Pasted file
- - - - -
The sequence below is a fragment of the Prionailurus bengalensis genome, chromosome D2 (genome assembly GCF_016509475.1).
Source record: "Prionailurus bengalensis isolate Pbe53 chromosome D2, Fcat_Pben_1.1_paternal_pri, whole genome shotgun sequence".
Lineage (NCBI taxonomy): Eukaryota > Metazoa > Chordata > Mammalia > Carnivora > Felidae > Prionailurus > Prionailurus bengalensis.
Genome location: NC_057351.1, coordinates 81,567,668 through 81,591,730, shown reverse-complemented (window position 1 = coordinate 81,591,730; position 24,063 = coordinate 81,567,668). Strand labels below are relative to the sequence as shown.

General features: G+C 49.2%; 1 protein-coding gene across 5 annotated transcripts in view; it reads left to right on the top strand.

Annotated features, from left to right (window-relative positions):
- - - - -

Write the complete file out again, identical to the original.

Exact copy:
The sequence below is a fragment of the Prionailurus bengalensis genome, chromosome D2 (genome assembly GCF_016509475.1).
Source record: "Prionailurus bengalensis isolate Pbe53 chromosome D2, Fcat_Pben_1.1_paternal_pri, whole genome shotgun sequence".
Lineage (NCBI taxonomy): Eukaryota > Metazoa > Chordata > Mammalia > Carnivora > Felidae > Prionailurus > Prionailurus bengalensis.
Genome location: NC_057351.1, coordinates 81,567,668 through 81,591,730, shown reverse-complemented (window position 1 = coordinate 81,591,730; position 24,063 = coordinate 81,567,668). Strand labels below are relative to the sequence as shown.

General features: G+C 49.2%; 1 protein-coding gene across 5 annotated transcripts in view; it reads left to right on the top strand.

Annotated features, from left to right (window-relative positions):